ERIC Number: ED200024
Record Type: RIE
Publication Date: 1980
Reference Count: 0
The Social Psychological Significance of Code Switching for Children.
A study was conducted to examine children's use of social factors as bases for evaluating different patterns of code switching in dyadic social interaction. The factors were role-related and social norms, interpersonal accommodation, intergroup biases, and socio-cultural status. An initial study was conducted of monolingual and bilingual English Canadian and French Canadian senior high school students from Montreal, who were tested in classroom groups, one group per condition. Analysis of the data indicated that the basis for evaluating code switching changed both as a function of ongoing discourse and as a function of the sociocultural and role characteristics of the interactants. A second study was conducted with fifth grade French Canadian and English Canadian children. The French-speaking children had been in regular French schools, and the English-speaking children had been in early French immersion programs. A preliminary analysis of the available data indicates that generally the children's reactions appeared to be based on more concrete, immediate factors than was the case for adolescents. One prediction suggested by the available evidence is that comprehension of the social significance of language variation will precede actual use of code switching to signify attitudes, beliefs, or intentions. (AMH)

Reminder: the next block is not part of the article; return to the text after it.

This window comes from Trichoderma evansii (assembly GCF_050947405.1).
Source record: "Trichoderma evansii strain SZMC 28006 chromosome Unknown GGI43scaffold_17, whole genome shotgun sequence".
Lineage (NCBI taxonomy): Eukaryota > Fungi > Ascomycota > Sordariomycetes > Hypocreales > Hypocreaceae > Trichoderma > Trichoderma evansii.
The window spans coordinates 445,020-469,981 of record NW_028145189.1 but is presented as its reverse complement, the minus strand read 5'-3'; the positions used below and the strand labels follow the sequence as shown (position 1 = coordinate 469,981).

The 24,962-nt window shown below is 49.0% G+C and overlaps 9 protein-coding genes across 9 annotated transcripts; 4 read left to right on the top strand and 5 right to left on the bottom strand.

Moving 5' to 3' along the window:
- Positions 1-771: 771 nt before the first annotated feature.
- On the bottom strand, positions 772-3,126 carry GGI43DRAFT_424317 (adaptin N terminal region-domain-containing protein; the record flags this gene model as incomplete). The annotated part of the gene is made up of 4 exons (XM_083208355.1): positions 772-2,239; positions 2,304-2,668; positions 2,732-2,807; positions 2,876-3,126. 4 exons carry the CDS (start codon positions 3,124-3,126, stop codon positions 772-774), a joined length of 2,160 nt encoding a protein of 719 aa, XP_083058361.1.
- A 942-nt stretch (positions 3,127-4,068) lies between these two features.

Publication Type: Reports - Research; Speeches/Meeting Papers
Education Level: N/A
Authoring Institution: N/A
Identifiers: English Canadians; French Canadians; Quebec (Montreal)
Note: Paper presented at Boston University Conference on Language Development (5th, Boston, MA, 1980).